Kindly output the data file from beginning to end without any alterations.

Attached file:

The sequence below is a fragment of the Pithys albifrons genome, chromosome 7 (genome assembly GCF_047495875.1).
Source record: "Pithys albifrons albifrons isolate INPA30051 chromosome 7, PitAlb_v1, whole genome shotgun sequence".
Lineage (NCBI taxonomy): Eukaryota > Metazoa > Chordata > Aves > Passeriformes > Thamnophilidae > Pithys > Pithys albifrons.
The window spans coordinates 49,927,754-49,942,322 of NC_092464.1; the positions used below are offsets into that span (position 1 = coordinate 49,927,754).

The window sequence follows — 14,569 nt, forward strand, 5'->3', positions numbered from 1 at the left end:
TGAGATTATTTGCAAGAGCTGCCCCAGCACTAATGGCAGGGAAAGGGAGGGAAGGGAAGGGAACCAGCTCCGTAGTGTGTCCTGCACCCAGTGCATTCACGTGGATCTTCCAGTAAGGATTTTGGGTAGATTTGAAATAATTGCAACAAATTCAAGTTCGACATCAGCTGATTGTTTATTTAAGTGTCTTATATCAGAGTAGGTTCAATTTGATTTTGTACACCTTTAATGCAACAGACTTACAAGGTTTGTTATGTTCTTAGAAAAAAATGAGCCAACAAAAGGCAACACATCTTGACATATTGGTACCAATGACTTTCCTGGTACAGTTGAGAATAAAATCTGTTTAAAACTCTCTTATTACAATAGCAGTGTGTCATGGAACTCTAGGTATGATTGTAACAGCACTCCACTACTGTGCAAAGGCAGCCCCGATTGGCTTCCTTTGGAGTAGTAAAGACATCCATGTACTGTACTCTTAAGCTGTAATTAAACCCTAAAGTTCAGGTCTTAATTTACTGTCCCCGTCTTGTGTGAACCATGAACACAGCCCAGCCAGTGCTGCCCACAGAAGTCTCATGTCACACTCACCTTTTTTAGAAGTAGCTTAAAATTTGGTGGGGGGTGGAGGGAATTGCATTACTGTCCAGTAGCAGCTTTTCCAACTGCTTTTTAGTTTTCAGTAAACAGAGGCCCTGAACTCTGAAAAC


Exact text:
The sequence below is a fragment of the Pithys albifrons genome, chromosome 7 (genome assembly GCF_047495875.1).
Source record: "Pithys albifrons albifrons isolate INPA30051 chromosome 7, PitAlb_v1, whole genome shotgun sequence".
Lineage (NCBI taxonomy): Eukaryota > Metazoa > Chordata > Aves > Passeriformes > Thamnophilidae > Pithys > Pithys albifrons.
The window spans coordinates 49,927,754-49,942,322 of NC_092464.1; the positions used below are offsets into that span (position 1 = coordinate 49,927,754).

The window sequence follows — 14,569 nt, forward strand, 5'->3', positions numbered from 1 at the left end:
TGAGATTATTTGCAAGAGCTGCCCCAGCACTAATGGCAGGGAAAGGGAGGGAAGGGAAGGGAACCAGCTCCGTAGTGTGTCCTGCACCCAGTGCATTCACGTGGATCTTCCAGTAAGGATTTTGGGTAGATTTGAAATAATTGCAACAAATTCAAGTTCGACATCAGCTGATTGTTTATTTAAGTGTCTTATATCAGAGTAGGTTCAATTTGATTTTGTACACCTTTAATGCAACAGACTTACAAGGTTTGTTATGTTCTTAGAAAAAAATGAGCCAACAAAAGGCAACACATCTTGACATATTGGTACCAATGACTTTCCTGGTACAGTTGAGAATAAAATCTGTTTAAAACTCTCTTATTACAATAGCAGTGTGTCATGGAACTCTAGGTATGATTGTAACAGCACTCCACTACTGTGCAAAGGCAGCCCCGATTGGCTTCCTTTGGAGTAGTAAAGACATCCATGTACTGTACTCTTAAGCTGTAATTAAACCCTAAAGTTCAGGTCTTAATTTACTGTCCCCGTCTTGTGTGAACCATGAACACAGCCCAGCCAGTGCTGCCCACAGAAGTCTCATGTCACACTCACCTTTTTTAGAAGTAGCTTAAAATTTGGTGGGGGGTGGAGGGAATTGCATTACTGTCCAGTAGCAGCTTTTCCAACTGCTTTTTAGTTTTCAGTAAACAGAGGCCCTGAACTCTGAAAAC